The East Glenwood Open Space Preserve in Scotts Valley.
(Chris Fusco / Lookout Santa Cruz)
Recreation & Sports

‘A little space to unwind’: Santa Cruz County parks see surge in popularity during the pandemic

Visitation to some parks in Santa Cruz County has doubled during the pandemic. Taking advantage of outside recreation is good for everyone’s physical and mental health, but it has also been a stressor on park infrastructure.

As people search for safe outdoor activities during the pandemic, many locals and tourists have flocked to the abundance of public land Santa Cruz County has to offer. Visitation at parks and beaches has increased dramatically, with some trails seeing double their usual traffic.

“Our department generally will see higher visitation during the spring and summer, when more people go outdoors,” said Gabriel McKenna, the public safety superintendent for the Santa Cruz-San Mateo State Parks district. “But what we’re seeing now is that visitation is just more constant.”

As Santa Cruz County inches out of the pandemic, Lookout is chronicling the changes in our lives and the accomplishments of everyday people. “People in the Pandemic” is one of eight Lookout initiatives documenting all aspects of life amid COVID. For more, go to our COVID 2021 section, and sign up for COVID Text Alerts and our COVID PM newsletter here.

McKenna said this pandemic-induced increase seems unaffected by the seasons, weather, or other factors that normally affect crowds.

Though some city park facilities are closed due to funding or safety concerns, he said the city parks that have remained open have seen a significant increase in use. Visitors to the golf course at DeLaveaga Park have gone up 40% in the past year, according to Travis Beck, superintendent of parks for the city of Santa Cruz.

“We’re excited for people to be using the parks and taking advantage of amenities that we have,” Beck said. “During the pandemic with all of the stresses, just having a place to get outside and exercise and breathe fresh air and have a little space to unwind — it’s been critically important.”

Mountain Bikers of Santa Cruz, a local nonprofit organization that builds and maintains trails, has installed traffic counters that measure usage on a UCSC trail adjoining Wilder Ranch, and the Glenwood Preserve in Scotts Valley. They’ve seen a 50% increase in traffic at Glenwood since the pandemic, and 100% increase on the UCSC trail.

“It’s just really encouraging to see that [parks are] where people have turned for solace and escape during the pandemic,” said Matt De Young, the executive director of Mountain Bikers of Santa Cruz. “[It] just reaffirms the importance of these outdoor spaces that we’re super fortunate to have good access to in Santa Cruz County.”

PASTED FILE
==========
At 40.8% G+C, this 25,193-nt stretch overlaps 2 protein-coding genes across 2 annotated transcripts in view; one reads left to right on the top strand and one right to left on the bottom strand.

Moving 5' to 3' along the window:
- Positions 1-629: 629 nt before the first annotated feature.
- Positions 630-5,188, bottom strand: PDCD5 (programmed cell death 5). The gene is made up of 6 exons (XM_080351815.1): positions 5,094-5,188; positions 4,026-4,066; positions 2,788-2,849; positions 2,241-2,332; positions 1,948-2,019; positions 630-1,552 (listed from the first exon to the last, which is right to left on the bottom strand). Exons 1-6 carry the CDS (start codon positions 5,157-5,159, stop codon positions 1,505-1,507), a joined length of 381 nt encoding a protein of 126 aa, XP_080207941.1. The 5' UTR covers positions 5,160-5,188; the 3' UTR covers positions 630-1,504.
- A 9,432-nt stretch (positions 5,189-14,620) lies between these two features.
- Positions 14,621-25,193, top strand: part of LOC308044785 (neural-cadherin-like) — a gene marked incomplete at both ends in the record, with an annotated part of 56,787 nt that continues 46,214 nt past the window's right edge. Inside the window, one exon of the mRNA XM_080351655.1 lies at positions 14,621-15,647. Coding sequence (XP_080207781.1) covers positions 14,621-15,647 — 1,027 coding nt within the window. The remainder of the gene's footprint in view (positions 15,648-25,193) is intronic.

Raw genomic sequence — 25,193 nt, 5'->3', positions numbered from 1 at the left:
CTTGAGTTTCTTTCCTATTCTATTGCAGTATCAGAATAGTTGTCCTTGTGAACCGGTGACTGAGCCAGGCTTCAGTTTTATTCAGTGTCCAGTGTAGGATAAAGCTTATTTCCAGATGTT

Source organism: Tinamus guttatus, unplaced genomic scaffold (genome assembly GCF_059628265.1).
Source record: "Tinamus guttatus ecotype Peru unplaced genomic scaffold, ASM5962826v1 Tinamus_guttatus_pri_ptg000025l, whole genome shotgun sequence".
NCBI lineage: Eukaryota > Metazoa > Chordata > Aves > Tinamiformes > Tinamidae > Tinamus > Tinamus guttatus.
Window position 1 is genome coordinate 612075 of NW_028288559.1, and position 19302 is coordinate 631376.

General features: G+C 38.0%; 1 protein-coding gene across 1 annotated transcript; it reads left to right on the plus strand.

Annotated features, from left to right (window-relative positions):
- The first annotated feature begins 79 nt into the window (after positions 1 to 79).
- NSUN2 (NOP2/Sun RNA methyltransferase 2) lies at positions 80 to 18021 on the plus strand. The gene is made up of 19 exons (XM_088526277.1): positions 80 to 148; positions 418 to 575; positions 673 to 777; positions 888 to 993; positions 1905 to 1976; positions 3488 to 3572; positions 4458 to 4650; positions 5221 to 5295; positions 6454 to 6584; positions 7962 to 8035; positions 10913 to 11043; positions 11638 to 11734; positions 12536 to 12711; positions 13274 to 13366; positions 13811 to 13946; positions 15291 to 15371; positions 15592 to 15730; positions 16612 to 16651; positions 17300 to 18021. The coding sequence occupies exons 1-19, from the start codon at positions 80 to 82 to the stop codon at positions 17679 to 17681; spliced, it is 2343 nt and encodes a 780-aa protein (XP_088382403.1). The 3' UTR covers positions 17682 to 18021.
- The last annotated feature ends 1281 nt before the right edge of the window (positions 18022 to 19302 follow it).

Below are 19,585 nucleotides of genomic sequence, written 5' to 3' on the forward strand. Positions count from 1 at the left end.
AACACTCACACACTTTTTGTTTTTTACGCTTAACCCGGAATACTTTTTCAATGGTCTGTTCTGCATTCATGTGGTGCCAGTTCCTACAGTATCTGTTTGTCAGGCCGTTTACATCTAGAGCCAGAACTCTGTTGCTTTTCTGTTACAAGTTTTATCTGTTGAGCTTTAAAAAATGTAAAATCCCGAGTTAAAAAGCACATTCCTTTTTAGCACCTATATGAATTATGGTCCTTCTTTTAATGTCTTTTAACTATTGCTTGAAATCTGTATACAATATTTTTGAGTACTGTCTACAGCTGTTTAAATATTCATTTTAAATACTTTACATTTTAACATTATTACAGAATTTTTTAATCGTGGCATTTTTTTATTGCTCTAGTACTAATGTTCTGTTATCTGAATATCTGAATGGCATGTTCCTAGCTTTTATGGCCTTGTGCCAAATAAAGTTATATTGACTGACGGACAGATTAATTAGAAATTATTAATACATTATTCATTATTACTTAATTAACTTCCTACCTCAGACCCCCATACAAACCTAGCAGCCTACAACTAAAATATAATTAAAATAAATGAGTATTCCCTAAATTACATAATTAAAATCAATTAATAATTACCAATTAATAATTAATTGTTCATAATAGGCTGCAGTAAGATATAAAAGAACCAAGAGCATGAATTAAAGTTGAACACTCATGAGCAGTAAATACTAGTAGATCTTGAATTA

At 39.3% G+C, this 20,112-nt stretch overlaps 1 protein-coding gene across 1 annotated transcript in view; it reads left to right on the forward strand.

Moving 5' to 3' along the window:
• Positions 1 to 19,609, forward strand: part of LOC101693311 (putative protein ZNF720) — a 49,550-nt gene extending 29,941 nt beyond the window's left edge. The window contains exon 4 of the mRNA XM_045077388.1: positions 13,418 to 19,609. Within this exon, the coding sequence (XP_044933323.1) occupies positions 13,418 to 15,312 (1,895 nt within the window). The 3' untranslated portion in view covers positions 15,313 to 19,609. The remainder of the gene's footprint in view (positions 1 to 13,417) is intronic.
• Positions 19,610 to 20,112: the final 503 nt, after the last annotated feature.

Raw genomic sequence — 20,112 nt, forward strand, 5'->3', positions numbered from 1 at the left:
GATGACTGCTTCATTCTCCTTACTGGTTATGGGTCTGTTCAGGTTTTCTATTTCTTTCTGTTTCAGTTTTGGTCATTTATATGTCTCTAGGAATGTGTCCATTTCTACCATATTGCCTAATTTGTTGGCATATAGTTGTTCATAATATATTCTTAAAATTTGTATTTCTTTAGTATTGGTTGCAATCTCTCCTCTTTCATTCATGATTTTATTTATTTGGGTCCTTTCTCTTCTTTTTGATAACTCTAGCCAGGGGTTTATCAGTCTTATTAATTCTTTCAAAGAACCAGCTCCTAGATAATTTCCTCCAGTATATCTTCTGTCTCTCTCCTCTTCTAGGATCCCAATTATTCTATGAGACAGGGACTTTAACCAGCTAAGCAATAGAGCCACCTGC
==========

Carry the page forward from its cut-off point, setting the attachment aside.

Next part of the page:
The surge in popularity hasn’t been without challenges. Parking has been one of the biggest stressors on the system, and De Young and Beck both pointed to the scores of people parking along the highway to access Wilder Ranch as a serious safety hazard.

Crowded trails have also been a source of friction, especially among mountain bikers, as new riders aren’t always aware of the proper trail etiquette. De Young says the trend of increased visitation to local parks and more bikers has been ongoing over the past decade, but the pandemic has magnified the issue.

As a local, or a longtime devotee of a particular park or trail, it can be easy to bristle at crowds or tourists in a previously quiet space. The best way to diffuse that tension is just being “respectful, and acknowledging that we all enjoy the same things, and trying to set good examples,” De Young said. “Say hi on the trail. Be respectful, demonstrate that good trail etiquette. That’s the best thing we can do to try to ease the pressure of these increased numbers.”

MBOSC created a series of comics illustrating proper trail etiquette to help address the influx of users during the pandemic.

One of the safety mesages crafted by the Mountain Bikers of Santa Cruz
(MBOSC via artist Sketchy Trails.)

As the pandemic continues, and hopefully wanes, the trend of more visitors to parks seems to be continuing.

“I’m not seeing visitation slowing down,” McKenna said. Crowds are likely to continue into the summer. A few simple steps can help ease the pressure on the parks, and help ensure a safe and pleasant visit:

  • Avoid driving to access parks whenever possible. Accessing via bike, public transit, or on foot reduces vehicle impact and overcrowded parking lots.
  • Plan ahead: If the park you want to visit is at capacity, is there somewhere nearby you can go instead?
  • Be kind and respectful to your fellow outdoor enthusiasts!

Among other MBOSC safety mesages ...

Mountain bike safety cartoon
(MBOSC / Sketchy Trails.)
Mountain bike safety
(MBOSC / Sketchy Trails.)
mountain bike safety
(MBOSC / Sketchy Trails